After several years of upswing, economic growth is also slowing in Sweden. The latest forecast released by the National Institute of Economic Research (NIER) put GDP growth in 2019 at an estimated 1.1%. Growth slowed down in particular due to the waning demand from abroad, which translated into weak development in corporate investment. In 2020, GDP development is likely to remain weak due to sluggish export growth and an expected rise in the unemployment rate. However, both the monetary policy, which remains accommodative, and the slightly expansive fiscal policy are likely to provide a boost to growth. Therefore, the NIER predicts GDP growth of 1.0% in 2020, with a return to more substantial growth of 1.5% on the cards for 2021.
The relatively weak demand growth means that there will be little need for companies to expand their workforces, particularly in the manufacturing sector. Negative net lending in the municipal sector will also put pressure on employment in the public sector, which is only set to increase at a slow rate in the foreseeable future. However, since the working-age population will continue to grow over the next few years, unemployment is likely to increase from 6.8% in 2019 to 7.2% in 2020 and 7.4% in 2021. Both consumer and business confidence indicators are below normal levels with regard to the economic trend. This is reflected, first of all, in slower growth in private consumption in 2019 than in previous years at 1.0% and second, in economic sentiment that is languishing at a low level last seen during the euro crisis. However, as private households will benefit from tax cuts and slightly lower inflation, the NIER predicts that private consumption will increase by 1.9% in 2020 and 1.7% in 2021. While investments in the manufacturing sector have dropped further, investments in the service sector have increased. Housing investment also showed slightly positive development after being on a downward trajectory for more than a year. Nevertheless, investments have failed to make any positive contribution to GDP growth, a natural consequence in times of economic downturn. The state, on the other hand, is continuing to up its investments, particularly in education and infrastructure.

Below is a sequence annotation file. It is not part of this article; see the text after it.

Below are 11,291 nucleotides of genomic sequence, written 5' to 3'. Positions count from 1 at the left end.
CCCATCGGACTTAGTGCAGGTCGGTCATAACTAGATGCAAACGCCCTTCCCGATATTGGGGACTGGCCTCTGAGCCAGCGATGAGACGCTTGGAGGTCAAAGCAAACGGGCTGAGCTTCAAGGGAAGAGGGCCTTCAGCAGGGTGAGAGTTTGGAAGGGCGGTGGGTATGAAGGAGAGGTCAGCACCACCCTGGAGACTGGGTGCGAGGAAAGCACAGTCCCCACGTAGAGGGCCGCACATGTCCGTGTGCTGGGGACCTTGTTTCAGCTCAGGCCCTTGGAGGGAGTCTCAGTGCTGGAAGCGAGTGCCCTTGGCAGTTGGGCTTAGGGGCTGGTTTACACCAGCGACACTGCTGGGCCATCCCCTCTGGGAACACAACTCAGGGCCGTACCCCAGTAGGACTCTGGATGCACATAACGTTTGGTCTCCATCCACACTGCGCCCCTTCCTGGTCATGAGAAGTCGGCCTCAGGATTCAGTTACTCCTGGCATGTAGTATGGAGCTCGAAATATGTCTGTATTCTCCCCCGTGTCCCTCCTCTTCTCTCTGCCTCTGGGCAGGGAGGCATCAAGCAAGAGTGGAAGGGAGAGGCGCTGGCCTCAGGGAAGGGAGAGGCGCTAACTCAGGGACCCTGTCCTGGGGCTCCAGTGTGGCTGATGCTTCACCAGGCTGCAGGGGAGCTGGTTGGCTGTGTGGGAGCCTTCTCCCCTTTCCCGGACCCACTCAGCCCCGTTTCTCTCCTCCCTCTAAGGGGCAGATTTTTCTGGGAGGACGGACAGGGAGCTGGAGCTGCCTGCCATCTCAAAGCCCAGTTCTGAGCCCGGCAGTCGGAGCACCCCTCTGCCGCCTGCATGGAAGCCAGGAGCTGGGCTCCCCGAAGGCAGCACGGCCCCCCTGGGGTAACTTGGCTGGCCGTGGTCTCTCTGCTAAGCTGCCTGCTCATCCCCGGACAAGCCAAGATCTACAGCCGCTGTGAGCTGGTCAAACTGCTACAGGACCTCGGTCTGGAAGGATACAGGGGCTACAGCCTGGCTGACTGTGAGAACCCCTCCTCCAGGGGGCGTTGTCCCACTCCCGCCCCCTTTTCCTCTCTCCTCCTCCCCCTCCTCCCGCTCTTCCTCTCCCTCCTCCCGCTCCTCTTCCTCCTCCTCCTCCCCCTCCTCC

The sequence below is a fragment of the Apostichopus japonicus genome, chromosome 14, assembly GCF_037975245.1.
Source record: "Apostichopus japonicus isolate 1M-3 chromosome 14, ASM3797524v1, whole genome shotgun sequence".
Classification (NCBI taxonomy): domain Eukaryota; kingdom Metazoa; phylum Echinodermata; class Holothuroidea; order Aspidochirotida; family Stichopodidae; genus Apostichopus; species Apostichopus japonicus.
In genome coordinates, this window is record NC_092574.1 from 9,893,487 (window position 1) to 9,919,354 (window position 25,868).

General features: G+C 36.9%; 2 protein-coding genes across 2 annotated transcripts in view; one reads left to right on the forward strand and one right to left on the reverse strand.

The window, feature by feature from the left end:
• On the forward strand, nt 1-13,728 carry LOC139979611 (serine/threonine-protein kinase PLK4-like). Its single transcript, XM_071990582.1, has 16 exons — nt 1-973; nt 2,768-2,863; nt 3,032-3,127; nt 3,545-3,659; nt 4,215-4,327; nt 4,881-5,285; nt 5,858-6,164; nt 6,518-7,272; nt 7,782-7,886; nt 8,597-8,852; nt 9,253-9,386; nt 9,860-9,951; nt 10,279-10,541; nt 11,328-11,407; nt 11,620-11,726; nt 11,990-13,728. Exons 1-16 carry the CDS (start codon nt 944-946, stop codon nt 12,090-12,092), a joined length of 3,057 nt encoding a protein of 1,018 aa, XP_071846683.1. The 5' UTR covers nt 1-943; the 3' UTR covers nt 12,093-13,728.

The ongoing weakness of the Swedish krona provided a further boost to exports, which grew by an estimated 4.6% in 2019; imports rose by 2.1% and the foreign trade balance was +1.2%. As far as 2020 is concerned, the NIER expects to see a foreign trade balance that is more or less in equilibrium due to global economic tensions, with an expected slight increase to 0.6% in favor of exports again in 2021.